Size (and thickness)! matters with new postal rates
The US Postal Service launched its new postal rate plan today; the new rates mean that larger packages automatically cost more to ship than smaller ones (regardless of weight) and also puts in restrictions on how thick envelopes can be. Not surprisingly, it's reportedly driving businesses nuts.
For first-class, letter envelopes, the allowed thickness is a quarter inch. If you go over a quarter inch, you run into more costly large envelope or parcel rates.
Postal Service spokesman Dave Partenheimer said the new rates take shape into account because it requires more effort to process a larger piece of mail.
"Before, thickness didn't matter," he said. Now, "thickness does come into play. If it gets too thick you create a new shape."
Cindy Golebiewski, an office manager in Wilmington, Delaware, said her company faces much higher postage costs under the new rules.
"The price is just doubling," she said.
If not for the new thickness limits, "we would be better off stuffing a 6-by-9-inch envelope than putting it into a big brown envelope," she said.
The Direct Marketing Association in New York is "very, very unhappy," said spokeswoman Stephanie Hendricks. "The rates go into effect on Monday under protest."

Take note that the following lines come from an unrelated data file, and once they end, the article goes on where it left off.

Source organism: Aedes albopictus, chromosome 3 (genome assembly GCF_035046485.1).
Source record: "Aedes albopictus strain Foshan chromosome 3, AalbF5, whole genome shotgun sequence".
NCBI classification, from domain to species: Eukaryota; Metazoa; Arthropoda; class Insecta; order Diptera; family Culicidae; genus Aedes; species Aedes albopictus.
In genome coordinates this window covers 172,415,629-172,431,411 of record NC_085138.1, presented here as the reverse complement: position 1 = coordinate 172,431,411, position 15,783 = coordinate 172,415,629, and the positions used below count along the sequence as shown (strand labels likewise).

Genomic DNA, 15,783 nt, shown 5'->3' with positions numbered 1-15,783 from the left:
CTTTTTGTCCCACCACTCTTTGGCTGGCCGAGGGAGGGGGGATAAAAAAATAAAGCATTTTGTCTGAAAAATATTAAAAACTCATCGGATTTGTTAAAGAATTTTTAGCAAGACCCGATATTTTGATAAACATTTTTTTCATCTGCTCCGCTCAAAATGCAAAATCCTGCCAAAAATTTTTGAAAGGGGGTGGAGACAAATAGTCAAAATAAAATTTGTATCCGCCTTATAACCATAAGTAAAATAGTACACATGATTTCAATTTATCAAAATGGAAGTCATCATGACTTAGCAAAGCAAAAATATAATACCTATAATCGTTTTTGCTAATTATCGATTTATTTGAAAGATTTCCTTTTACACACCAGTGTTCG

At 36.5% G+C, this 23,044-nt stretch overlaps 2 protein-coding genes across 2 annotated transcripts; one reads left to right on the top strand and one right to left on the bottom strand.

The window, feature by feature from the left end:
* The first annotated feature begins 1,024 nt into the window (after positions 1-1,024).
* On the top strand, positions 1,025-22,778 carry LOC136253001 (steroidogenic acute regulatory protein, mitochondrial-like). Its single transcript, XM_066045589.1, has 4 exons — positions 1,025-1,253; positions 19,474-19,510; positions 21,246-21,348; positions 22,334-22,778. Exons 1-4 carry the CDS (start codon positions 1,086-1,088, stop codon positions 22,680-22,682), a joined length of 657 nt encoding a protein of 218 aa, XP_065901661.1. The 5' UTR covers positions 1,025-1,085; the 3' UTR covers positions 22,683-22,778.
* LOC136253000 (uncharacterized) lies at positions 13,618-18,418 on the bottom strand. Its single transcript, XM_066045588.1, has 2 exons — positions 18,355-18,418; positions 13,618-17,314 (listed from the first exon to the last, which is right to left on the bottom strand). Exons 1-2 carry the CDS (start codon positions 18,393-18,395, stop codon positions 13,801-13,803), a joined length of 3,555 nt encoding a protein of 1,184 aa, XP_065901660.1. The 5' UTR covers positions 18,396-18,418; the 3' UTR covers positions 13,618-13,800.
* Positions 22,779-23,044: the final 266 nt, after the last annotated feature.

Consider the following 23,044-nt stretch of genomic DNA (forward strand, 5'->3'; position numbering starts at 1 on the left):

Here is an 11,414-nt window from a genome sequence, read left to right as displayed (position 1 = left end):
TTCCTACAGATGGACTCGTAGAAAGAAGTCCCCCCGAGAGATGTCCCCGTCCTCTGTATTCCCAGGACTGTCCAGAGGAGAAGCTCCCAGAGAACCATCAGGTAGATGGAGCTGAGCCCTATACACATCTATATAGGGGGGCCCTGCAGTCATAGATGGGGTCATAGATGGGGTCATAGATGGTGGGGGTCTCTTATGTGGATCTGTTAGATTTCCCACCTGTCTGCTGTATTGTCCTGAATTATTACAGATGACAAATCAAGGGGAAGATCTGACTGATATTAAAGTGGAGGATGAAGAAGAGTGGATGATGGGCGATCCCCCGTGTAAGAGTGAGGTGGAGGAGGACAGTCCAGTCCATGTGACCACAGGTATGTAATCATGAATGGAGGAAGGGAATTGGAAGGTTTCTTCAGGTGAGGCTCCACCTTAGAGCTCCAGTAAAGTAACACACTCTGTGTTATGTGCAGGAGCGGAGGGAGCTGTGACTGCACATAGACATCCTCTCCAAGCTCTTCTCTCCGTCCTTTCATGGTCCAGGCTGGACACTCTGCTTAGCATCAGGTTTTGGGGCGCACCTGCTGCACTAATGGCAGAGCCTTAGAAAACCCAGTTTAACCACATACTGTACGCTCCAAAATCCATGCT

She complained that businesses also have to deal with a new pricing category called "not flat-machinable."
That pertains to mailings that are not flat and more rigid because they might contain things like cardboard. As such, they don't go through processing machines as easily as letters -- they have "parcel-like characteristics," Partenheimer said.
The new rules pose a problem for Roska Direct Advertising in suburban Philadelphia, which produces marketing pieces in unique shapes like small boxes.
"We're trying to figure it out," said Mario Amici, senior vice president of production, operations and project management. "The post office hasn't really explained this."
Even mailing a simple brochure may pose a problem for businesses.
Postage for a three-panel brochure weighing an ounce might cost the new rate of 41 cents -- up from 39 cents -- unless it's not folded well and the envelope puffs up to half an inch. If the mail can't be easily flattened, then the postage would shoot up to 80 cents. Under the old rules, the envelope could puff out and still cost the same.
Details of the new rates are available at www.usps.com or (800) 275-8777.